In an attempt to ensure that they escape from blame, managers will also do everything possible to identify why something could not be achieved. One common manipulation by the sales team – when they realize that there is significant threat to their target – is to ask the production team to supply a quantity that they already know cannot be supplied by that team. So, later, when the sales team is asked about unachieved targets, the blame can promptly be passed on to production! A few rounds of ‘pass the blame’ by multiple departments in a firm precipitates as chronic inter-departmental conflicts!
As evident from the above discussion, fear of blame, continuous negotiations over targets, stress over how to achieve committed targets, a persistent sense of injustice in how rewards and promotions are doled out in the organization, and chronic inter-departmental conflicts break down the culture of collaboration in the company.
The Core Conflict
The problem that is at the heart of these issues is that, while on the one hand, the organization wants to ensure effective control through clear individual accountability (i.e. the firm would like to hold employees to account after the event and evaluate whether they did everything possible in their individual capacity to further organisation goals), on the other hand, the company also wants individuals to do their best within the given circumstances by collaborating with their colleagues to deal with dependencies or uncertainties.
Unfortunately, the act of seeking individual accountability through targets creates a culture of “fear of failure”. This disrupts teamwork and collaboration, crucial for a culture of “greed for stupendous success” to thrive. Further, it is clearly difficult to exercise any control in a company fraught with problems of team friction, blame games, poor agility and rampant system tampering behaviour. Any sense of control ostensibly brought in by assigning individual accountability is a mere mirage. So, paradoxically, the very purpose of establishing targets is defeated!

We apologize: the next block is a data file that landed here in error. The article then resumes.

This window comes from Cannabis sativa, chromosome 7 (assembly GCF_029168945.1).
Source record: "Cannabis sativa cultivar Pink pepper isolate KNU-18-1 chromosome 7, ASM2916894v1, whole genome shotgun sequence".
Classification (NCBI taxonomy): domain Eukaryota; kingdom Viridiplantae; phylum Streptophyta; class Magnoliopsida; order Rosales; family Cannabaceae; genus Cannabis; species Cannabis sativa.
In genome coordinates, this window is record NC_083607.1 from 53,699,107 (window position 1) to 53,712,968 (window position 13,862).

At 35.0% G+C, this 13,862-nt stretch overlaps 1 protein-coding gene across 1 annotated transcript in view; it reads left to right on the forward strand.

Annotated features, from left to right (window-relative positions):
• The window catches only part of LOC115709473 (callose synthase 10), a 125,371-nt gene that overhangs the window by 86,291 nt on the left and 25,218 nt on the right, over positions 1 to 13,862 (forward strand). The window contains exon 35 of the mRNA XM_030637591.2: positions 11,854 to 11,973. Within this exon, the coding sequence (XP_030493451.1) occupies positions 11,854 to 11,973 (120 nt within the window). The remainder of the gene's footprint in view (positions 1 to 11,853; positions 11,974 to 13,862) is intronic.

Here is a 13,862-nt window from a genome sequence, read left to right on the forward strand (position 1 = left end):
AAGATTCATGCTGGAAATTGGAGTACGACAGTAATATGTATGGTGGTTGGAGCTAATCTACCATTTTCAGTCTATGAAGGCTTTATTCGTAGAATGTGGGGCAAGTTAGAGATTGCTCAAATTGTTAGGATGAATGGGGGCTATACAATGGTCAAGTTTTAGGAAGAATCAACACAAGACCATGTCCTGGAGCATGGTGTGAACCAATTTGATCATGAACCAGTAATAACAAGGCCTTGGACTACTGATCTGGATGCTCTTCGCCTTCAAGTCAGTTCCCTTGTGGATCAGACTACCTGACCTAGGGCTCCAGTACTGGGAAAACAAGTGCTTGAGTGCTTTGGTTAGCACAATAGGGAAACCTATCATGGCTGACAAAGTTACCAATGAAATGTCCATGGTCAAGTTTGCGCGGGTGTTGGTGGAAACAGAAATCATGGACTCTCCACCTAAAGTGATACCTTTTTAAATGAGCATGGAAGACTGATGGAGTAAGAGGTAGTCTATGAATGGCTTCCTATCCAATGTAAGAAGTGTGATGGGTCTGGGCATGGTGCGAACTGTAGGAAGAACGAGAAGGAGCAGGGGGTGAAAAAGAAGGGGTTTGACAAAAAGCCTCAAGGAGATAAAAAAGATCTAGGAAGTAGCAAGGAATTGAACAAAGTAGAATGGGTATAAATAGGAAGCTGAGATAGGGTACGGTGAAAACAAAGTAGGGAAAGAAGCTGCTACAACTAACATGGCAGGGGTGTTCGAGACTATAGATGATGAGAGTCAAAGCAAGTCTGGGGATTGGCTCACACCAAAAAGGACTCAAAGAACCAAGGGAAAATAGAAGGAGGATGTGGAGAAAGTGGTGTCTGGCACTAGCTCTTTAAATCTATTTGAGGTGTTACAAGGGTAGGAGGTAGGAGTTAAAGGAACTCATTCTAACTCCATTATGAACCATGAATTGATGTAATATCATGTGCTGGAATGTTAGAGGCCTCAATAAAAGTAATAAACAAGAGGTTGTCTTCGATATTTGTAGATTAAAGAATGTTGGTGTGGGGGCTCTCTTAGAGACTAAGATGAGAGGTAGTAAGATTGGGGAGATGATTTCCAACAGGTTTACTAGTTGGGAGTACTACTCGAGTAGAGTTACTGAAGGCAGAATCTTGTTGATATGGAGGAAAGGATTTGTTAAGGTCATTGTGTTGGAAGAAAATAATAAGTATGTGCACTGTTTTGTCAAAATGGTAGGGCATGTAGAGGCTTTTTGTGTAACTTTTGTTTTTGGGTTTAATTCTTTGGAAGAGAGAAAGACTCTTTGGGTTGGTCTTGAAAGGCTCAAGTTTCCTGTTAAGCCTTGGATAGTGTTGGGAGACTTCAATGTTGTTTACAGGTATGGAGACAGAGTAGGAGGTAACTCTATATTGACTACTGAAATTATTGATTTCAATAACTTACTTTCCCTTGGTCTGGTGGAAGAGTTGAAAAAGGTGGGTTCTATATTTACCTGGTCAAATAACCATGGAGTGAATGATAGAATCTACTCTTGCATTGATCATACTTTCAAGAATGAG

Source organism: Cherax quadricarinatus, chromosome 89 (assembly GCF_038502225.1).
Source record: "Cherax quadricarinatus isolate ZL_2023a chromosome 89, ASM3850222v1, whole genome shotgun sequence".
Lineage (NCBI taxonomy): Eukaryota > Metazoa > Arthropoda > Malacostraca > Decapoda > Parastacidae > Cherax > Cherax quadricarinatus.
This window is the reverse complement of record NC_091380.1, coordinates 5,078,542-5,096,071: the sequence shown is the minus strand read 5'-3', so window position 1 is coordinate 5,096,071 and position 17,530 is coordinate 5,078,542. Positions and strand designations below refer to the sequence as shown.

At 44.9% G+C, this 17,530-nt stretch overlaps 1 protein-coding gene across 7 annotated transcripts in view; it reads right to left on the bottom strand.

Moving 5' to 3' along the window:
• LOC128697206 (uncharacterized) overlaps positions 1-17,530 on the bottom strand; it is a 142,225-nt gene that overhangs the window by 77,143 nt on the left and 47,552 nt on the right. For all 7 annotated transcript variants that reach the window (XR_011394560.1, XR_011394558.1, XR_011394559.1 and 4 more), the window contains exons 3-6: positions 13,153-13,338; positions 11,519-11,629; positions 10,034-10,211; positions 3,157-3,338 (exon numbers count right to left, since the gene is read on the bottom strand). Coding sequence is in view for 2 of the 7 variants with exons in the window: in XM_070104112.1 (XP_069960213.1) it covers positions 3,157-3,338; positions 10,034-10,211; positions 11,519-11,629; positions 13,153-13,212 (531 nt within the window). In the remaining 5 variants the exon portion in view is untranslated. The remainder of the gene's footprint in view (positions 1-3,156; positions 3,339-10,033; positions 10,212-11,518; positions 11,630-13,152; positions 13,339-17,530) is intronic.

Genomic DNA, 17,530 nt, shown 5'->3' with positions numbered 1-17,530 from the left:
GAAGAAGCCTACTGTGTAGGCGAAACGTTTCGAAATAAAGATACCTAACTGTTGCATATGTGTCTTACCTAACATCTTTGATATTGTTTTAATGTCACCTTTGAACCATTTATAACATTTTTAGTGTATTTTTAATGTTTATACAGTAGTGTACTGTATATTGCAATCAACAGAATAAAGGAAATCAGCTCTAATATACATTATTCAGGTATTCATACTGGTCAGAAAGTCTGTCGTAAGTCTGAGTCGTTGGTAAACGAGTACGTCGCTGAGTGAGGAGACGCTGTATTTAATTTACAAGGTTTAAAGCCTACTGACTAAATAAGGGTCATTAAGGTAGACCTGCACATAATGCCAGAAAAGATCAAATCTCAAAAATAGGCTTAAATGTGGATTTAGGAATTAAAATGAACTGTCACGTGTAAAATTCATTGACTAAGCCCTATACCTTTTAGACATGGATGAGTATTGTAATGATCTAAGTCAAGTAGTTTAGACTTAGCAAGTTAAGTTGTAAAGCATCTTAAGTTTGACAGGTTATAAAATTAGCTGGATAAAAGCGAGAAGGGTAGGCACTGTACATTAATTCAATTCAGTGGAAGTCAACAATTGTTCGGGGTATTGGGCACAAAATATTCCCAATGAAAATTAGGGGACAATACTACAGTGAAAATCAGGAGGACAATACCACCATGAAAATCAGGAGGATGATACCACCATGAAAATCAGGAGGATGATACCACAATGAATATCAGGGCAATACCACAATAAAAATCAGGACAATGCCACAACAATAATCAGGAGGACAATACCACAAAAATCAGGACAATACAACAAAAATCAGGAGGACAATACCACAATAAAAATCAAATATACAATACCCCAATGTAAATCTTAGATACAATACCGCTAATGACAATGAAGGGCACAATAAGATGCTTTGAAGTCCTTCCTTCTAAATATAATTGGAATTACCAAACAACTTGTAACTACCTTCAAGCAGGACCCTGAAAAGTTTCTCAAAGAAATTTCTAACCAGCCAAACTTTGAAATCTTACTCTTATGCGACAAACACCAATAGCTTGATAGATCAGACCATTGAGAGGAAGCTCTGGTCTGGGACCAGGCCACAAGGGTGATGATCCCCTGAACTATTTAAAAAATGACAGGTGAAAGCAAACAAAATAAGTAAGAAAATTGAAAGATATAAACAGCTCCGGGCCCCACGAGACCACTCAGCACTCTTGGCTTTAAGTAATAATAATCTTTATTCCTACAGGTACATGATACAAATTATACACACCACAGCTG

What is the Alternative – Multiple Targets?
As discussed earlier, organizational variables and their measures have strong dependencies on each other. For example, when sales go up, inventory or receivables may go up as well. This means multiple interacting measures can give us the full picture of progress. And, if all these are at optimum levels, then an individual/team/company is successful.
Does this mean that we can have a solution to ensure both individual accountability and a culture of collaboration by having many targets on many parameters for a period? This sounds credible in theory. Let us see what will happen if we identify a bunch of related variables and solicit commitment of optimum numbers on these measures from the managers.